Based on the 1933 film of the same name, this musical goes for full-on spectacle and jazz hands galore. When an acid-tongued prima donna breaks her ankle, a young chorus member steps up to take over the lead role. Through each tune, the pizzazz of the costumes and choreography increases a notch until the big finish on the title song: a display of perfectly timed dance by the 50-strong company that takes the breath away.
10. A joyous revival of the Gene Kelly musical An American in Paris ★★★★★
American GI Jerry Mulligan stays in Paris after the war to pursue his dream of being a painter, where he befriends French singer Henri Baurel. By chance he meets a beautiful French girl Lise Dassin and falls head-over-heals in love with her, completely oblivious to the fact that she’s the girl Henri is in love with. The classic 1951 Gene Kelly movie has been transformed into a musical so joyous, colourful and heart-warming that you’ll want to find a time machine, buy a plane ticket to Paris and climb right into the world of this production.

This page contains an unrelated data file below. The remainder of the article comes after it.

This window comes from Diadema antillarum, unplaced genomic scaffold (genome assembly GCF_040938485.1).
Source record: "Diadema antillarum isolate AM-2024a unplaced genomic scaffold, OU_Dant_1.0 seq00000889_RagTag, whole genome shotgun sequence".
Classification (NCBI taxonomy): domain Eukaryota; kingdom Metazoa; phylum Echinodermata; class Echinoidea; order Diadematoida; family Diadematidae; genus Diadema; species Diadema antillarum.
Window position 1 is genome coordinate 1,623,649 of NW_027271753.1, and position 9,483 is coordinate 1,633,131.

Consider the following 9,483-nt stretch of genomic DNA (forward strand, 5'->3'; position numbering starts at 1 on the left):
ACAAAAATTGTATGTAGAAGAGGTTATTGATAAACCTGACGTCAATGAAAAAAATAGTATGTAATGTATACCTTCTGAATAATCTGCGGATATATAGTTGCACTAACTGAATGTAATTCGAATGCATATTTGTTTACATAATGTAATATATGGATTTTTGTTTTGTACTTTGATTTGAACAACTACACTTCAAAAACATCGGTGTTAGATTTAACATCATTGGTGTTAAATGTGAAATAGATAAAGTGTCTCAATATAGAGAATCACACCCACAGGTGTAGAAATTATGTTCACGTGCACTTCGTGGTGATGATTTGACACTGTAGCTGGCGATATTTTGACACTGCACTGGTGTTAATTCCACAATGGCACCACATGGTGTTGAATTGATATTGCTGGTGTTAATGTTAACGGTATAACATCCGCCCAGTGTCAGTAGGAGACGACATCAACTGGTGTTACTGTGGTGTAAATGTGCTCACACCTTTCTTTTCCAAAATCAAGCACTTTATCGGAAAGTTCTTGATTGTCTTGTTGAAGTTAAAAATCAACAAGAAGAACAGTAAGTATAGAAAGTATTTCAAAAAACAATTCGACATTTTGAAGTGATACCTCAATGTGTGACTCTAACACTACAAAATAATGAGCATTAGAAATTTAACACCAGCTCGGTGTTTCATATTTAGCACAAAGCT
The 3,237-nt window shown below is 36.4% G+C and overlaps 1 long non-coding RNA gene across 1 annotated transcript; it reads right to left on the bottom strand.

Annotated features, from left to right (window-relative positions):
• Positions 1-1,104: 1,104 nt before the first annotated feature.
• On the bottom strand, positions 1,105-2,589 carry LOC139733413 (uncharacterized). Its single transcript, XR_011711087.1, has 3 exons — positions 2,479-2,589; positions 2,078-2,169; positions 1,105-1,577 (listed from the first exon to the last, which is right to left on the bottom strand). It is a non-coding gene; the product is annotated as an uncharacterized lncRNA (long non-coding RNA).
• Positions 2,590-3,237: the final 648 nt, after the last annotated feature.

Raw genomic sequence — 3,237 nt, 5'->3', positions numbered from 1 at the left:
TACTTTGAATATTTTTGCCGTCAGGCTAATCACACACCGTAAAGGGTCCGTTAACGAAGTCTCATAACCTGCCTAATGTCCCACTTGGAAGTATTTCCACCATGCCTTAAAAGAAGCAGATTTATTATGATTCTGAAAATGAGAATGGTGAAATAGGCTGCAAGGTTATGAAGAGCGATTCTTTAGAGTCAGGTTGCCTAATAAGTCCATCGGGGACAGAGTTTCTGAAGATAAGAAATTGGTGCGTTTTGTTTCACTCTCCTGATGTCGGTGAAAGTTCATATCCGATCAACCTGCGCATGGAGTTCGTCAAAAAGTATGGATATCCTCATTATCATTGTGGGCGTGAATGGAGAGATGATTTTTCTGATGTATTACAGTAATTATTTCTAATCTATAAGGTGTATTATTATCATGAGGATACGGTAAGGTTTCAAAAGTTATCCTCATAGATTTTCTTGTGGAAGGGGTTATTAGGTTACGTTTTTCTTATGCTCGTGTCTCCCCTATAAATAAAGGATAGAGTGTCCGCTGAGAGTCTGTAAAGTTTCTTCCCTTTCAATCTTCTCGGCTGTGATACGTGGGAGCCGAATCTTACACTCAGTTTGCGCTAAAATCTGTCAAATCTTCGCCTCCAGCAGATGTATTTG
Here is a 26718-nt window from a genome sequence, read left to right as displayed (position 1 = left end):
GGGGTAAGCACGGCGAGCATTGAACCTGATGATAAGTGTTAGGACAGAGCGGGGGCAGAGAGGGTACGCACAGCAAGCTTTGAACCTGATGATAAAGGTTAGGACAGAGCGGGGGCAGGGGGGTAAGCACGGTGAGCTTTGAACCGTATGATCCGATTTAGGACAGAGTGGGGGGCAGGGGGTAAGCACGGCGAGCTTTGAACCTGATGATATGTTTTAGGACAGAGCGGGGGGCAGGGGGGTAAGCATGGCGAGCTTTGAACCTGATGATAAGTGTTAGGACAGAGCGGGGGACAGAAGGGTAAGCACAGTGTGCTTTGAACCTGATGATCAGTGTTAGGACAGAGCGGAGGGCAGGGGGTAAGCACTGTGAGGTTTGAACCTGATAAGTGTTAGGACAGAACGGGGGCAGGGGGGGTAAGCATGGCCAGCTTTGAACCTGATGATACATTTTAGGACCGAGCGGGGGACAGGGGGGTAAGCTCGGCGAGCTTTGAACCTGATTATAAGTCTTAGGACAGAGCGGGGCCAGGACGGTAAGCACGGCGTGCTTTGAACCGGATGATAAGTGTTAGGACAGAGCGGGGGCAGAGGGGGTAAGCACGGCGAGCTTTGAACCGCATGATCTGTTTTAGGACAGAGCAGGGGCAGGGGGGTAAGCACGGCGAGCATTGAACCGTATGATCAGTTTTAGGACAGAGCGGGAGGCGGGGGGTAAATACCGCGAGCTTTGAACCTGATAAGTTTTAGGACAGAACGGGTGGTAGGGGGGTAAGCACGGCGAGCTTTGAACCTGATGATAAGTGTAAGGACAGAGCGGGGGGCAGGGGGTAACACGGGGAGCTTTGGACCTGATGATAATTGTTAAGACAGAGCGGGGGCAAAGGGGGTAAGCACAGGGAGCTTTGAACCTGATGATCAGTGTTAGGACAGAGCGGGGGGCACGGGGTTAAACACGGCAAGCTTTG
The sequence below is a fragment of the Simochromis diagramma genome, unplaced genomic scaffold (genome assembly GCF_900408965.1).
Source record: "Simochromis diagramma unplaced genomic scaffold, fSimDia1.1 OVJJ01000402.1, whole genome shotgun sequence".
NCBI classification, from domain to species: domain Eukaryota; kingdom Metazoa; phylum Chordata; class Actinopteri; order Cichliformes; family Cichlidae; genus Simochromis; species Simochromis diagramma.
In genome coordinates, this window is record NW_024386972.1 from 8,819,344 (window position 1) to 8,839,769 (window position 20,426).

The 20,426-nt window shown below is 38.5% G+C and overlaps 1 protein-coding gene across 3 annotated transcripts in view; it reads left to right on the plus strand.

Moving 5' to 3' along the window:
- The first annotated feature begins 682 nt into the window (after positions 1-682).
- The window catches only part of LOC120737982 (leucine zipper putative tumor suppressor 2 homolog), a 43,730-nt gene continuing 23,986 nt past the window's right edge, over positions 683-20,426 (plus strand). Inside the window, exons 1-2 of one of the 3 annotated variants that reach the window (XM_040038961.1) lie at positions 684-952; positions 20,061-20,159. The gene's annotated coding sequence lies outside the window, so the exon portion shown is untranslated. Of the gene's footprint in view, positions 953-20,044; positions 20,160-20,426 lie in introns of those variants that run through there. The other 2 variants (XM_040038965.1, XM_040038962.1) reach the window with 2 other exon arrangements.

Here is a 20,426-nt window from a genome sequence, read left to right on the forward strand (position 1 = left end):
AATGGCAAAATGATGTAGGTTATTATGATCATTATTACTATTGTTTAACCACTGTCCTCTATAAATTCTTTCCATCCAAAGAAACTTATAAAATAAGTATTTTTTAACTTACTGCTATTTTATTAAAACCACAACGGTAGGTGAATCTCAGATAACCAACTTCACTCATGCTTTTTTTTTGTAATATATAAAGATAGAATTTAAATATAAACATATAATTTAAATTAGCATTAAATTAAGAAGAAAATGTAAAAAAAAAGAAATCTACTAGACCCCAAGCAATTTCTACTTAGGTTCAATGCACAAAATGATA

11. Calendar Girls the musical with a score by Gary Barlow ★★★★
Based on the hit 2003 film, The Girls has an original score by Gary Barlow and plenty of saucy jokes. It’s the story of a group of Yorkshire WI members who decide to pose for a nude calendar to raise money for a hospital sofa after one of them loses her husband to leukaemia. It stays the right side of caricature and the humour is a gentle mix of the observational and good old British sauce.
12. Ugly Lies the Bone immerses the audience in a virtual reality world ★★★★
Returning home to Florida after suffering severe burns in Afghanistan, veteran Jess struggles to cope with her changed appearance and her changed hometown. Instructed by the voice in her virtual reality headset, she creates a world that allows her to escape the pain and her restrictive body. Audiences are immersed in the experience alongside Jess thanks to powerful video design.